• Bike bell: There’s really no other way to alert pedestrians and other cyclists that you’re in their space, and having one is an easy way to avoid unnecessary collisions.
  • Basket: Yes, this may look old-fashioned to some of you. But a basket on the front of your bike can be really handy when you need to carry a few extra items and don’t have room in one of your bags. A trolley tote is another option.



Just like maintenance for your car, if you’re going to use a bike every day for transportation you’ll need to ensure it continues to run smoothly. Luckily bike maintenance is easy to learn and doesn’t take a lot of mechanical knowledge. Washing your bike and cleaning your drivetrain are two such tasks you should do at least once per week. Alternatively, there are some common mistakes you’ll want to avoid that can end up saving you a lot of time and money at your local bike shop, like over-tightening bolts and using too much lube. Also, be sure to keep an eye on your parts and change them out as they start to wear. Replacing a chain, for instance, isn’t that expensive, and if you do it once per year, it can prolong the life of your other more expensive bike parts.



Nothing is worse than having a roadside malfunction and not knowing how to fix it. These problems are multiplied when your bike is your primary source of transportation and you’re on the way to work or carrying a trailer full of groceries. To ensure you don’t get stuck and have to call someone with a car and tools for help, learn how to do the basics before you set out on your everyday commutes. Learning to change a tire and getting the right tools is a good place to start.



The bike isn’t the only thing you’ll need to stay safe and comfortable. While it might take some money initially, if you buy quality gear it should last for years. And when you compare these costs with gas prices, car insurance, and the overall price of an automobile, you’ll still be saving a good deal of cash. Here are a few items you’ll need to consider:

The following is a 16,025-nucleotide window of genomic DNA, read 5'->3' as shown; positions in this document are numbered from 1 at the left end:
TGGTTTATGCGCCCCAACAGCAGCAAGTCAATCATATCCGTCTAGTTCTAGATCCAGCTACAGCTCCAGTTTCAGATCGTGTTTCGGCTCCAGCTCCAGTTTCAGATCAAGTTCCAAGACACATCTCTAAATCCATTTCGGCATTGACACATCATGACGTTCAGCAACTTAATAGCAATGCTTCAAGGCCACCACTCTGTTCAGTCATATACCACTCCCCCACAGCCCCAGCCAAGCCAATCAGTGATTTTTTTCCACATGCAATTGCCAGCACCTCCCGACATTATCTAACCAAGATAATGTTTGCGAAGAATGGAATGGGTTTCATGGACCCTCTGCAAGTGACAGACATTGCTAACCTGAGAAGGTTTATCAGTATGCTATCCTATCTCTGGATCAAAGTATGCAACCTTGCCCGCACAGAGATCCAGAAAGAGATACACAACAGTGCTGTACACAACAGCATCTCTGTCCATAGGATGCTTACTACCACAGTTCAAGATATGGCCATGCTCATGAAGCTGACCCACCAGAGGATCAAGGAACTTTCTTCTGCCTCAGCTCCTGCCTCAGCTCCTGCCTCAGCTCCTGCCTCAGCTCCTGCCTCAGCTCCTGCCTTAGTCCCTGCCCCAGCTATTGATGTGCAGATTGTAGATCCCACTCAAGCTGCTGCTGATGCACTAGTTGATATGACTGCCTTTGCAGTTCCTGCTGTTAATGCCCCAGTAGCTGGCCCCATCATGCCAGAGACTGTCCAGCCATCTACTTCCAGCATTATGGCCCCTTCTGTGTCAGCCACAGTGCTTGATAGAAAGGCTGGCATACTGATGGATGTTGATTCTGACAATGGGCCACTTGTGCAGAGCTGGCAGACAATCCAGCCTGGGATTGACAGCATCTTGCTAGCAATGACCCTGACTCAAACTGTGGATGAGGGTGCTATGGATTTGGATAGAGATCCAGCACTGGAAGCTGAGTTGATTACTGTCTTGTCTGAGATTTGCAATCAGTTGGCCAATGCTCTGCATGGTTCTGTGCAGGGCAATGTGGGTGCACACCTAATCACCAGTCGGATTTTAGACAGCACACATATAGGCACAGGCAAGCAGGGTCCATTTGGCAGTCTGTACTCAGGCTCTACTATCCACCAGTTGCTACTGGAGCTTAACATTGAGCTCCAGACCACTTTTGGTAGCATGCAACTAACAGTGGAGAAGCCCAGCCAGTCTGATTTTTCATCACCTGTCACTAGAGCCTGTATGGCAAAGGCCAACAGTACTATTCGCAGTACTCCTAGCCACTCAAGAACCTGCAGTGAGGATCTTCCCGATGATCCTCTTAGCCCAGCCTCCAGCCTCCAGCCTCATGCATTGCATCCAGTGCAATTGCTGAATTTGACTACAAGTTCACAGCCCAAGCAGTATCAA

• A helmet: Protecting your head at all times should be your priority. Although it isn’t a law everywhere, we wouldn’t recommend leaving home without one.
  • Sunglasses: These protect your eyes from harmful UV rays and debris on the roadway.
  • Reflective gear: Bike lights are a must, but also consider reflective jackets, vests and other gear to help you be seen when daylight is limited.
  • Panniers: Instead of carrying a backpack, panniers easily attach to bike racks so you can transport work necessities or even a small amount of groceries.
  • Rain gear: While rain and bad weather is a major deterrent for some, you can ride in nearly all weather conditions if you dress right. Invest in waterproof pants and jackets and other warm, cycling-specific clothing that helps you get through the colder months of the year while staying comfortable.
  • A good bike lock: If you’ll be leaving your bike outside for any length of time, a bike lock is necessary.

About the Author

Marc Lindsay
Marc Lindsay

Marc is a freelance writer based in Scottsdale, Arizona. He holds a master’s degree in writing from Portland State University and is a certified physical therapy assistant. An avid cyclist and runner of over 20 years, Marc contributes to LAVA, Competitor and Phoenix Outdoor magazines. He is the former cycling editor for